Well so what? It’s simple, quality is lacking in a lot of big titles. And quality is the ultimate deal breaker with entertainment. Let’s explore why:

Most games are quality products that have bugs, glitches or unfinished parts due to last minute feature additions or late night crunching to ship the title. This is all well and good. We seem to be selling a lot of games. But looking at the numbers in another light we also see that individual titles seem to sell less from year to year. This decline can’t be solely based on one factor of course; competition, piracy mega hits like World of Warcraft have very clear effects on the sales of games. But quality is a factor that has been overlooked for a very long time from the developers point of view. Quality over a certain “it works dammit” threshold just isn’t cost efficient enough.

Before I give a few examples of why this is not necessarily true let me just define what I mean with quality:

Quality doesn’t mean that the game is good. It means that whatever your game or product does it does good.

You never see a Ferrari with a wobbly steering wheel. That would devastate the drivers experience of the Ferrari. Likewise you seldom see cartoon characters in real world sitcoms. Or a pinkish plastic cover, that falls off, on your new MacBook. So why is it we find crashes, graphical glitches, strange sounds and missing textures in AAA games?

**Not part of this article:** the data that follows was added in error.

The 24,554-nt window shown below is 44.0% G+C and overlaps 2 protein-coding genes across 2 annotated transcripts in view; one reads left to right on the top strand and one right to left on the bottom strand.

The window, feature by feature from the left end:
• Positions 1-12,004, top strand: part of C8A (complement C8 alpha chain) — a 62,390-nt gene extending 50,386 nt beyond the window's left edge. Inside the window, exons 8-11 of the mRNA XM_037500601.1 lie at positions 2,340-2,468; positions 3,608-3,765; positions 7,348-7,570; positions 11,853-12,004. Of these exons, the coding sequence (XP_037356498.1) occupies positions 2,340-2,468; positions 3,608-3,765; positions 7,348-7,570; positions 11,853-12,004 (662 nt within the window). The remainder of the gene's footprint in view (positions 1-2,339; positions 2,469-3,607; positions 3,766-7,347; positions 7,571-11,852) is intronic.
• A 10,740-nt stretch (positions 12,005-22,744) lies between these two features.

Because quality was not an issue for the developer. The features were.

Look again at PopCap games, do they have the features of other casual titles? In some cases yes, in others no. Apple’s iPhone isn’t close to cheaper smart phones in terms of features and power. Yet it outsells them ten to one. The list goes on. But the point is that production companies might want to start looking into quality instead of features.

Maybe you don’t need to be able to customize everything in the game. Maybe it just needs to look great from the start.